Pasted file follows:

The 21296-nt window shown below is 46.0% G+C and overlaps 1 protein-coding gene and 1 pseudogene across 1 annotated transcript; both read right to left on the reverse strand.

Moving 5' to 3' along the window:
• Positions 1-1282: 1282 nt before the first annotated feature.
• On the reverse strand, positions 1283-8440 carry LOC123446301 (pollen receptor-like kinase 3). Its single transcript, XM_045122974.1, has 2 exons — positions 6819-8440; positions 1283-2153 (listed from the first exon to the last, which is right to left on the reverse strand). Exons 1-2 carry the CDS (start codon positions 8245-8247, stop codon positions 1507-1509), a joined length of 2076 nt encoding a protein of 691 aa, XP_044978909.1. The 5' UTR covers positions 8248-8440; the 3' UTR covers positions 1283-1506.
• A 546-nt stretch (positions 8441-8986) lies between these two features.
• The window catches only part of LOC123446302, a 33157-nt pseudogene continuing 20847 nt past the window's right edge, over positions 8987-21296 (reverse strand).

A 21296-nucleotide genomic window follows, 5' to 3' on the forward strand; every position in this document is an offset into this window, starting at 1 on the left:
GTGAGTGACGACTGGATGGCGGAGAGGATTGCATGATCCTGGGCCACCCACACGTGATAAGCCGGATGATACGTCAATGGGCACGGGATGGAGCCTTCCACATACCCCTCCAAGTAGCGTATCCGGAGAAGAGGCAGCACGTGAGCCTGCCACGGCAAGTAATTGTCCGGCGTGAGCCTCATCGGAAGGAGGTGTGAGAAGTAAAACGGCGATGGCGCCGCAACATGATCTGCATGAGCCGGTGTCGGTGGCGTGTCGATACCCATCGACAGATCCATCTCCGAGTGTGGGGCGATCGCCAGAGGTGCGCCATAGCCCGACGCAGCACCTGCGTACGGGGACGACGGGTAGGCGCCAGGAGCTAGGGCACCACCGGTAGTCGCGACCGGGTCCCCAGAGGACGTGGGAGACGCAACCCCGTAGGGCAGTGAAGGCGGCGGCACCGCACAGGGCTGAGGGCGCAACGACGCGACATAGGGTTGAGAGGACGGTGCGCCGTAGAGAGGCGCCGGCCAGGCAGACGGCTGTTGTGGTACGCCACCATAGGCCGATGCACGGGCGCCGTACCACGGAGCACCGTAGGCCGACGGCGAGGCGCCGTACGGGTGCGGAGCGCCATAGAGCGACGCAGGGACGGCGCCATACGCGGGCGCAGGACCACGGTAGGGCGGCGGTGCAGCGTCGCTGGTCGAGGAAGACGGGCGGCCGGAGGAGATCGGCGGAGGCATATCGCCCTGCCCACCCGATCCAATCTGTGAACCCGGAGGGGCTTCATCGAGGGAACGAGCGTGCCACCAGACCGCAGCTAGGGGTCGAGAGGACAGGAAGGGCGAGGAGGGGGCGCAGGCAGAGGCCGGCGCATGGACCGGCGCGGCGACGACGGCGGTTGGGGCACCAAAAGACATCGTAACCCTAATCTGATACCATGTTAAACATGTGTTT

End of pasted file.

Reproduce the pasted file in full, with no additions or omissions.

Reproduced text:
The 21296-nt window shown below is 46.0% G+C and overlaps 1 protein-coding gene and 1 pseudogene across 1 annotated transcript; both read right to left on the reverse strand.

Moving 5' to 3' along the window:
• Positions 1-1282: 1282 nt before the first annotated feature.
• On the reverse strand, positions 1283-8440 carry LOC123446301 (pollen receptor-like kinase 3). Its single transcript, XM_045122974.1, has 2 exons — positions 6819-8440; positions 1283-2153 (listed from the first exon to the last, which is right to left on the reverse strand). Exons 1-2 carry the CDS (start codon positions 8245-8247, stop codon positions 1507-1509), a joined length of 2076 nt encoding a protein of 691 aa, XP_044978909.1. The 5' UTR covers positions 8248-8440; the 3' UTR covers positions 1283-1506.
• A 546-nt stretch (positions 8441-8986) lies between these two features.
• The window catches only part of LOC123446302, a 33157-nt pseudogene continuing 20847 nt past the window's right edge, over positions 8987-21296 (reverse strand).

A 21296-nucleotide genomic window follows, 5' to 3' on the forward strand; every position in this document is an offset into this window, starting at 1 on the left:
GTGAGTGACGACTGGATGGCGGAGAGGATTGCATGATCCTGGGCCACCCACACGTGATAAGCCGGATGATACGTCAATGGGCACGGGATGGAGCCTTCCACATACCCCTCCAAGTAGCGTATCCGGAGAAGAGGCAGCACGTGAGCCTGCCACGGCAAGTAATTGTCCGGCGTGAGCCTCATCGGAAGGAGGTGTGAGAAGTAAAACGGCGATGGCGCCGCAACATGATCTGCATGAGCCGGTGTCGGTGGCGTGTCGATACCCATCGACAGATCCATCTCCGAGTGTGGGGCGATCGCCAGAGGTGCGCCATAGCCCGACGCAGCACCTGCGTACGGGGACGACGGGTAGGCGCCAGGAGCTAGGGCACCACCGGTAGTCGCGACCGGGTCCCCAGAGGACGTGGGAGACGCAACCCCGTAGGGCAGTGAAGGCGGCGGCACCGCACAGGGCTGAGGGCGCAACGACGCGACATAGGGTTGAGAGGACGGTGCGCCGTAGAGAGGCGCCGGCCAGGCAGACGGCTGTTGTGGTACGCCACCATAGGCCGATGCACGGGCGCCGTACCACGGAGCACCGTAGGCCGACGGCGAGGCGCCGTACGGGTGCGGAGCGCCATAGAGCGACGCAGGGACGGCGCCATACGCGGGCGCAGGACCACGGTAGGGCGGCGGTGCAGCGTCGCTGGTCGAGGAAGACGGGCGGCCGGAGGAGATCGGCGGAGGCATATCGCCCTGCCCACCCGATCCAATCTGTGAACCCGGAGGGGCTTCATCGAGGGAACGAGCGTGCCACCAGACCGCAGCTAGGGGTCGAGAGGACAGGAAGGGCGAGGAGGGGGCGCAGGCAGAGGCCGGCGCATGGACCGGCGCGGCGACGACGGCGGTTGGGGCACCAAAAGACATCGTAACCCTAATCTGATACCATGTTAAACATGTGTTT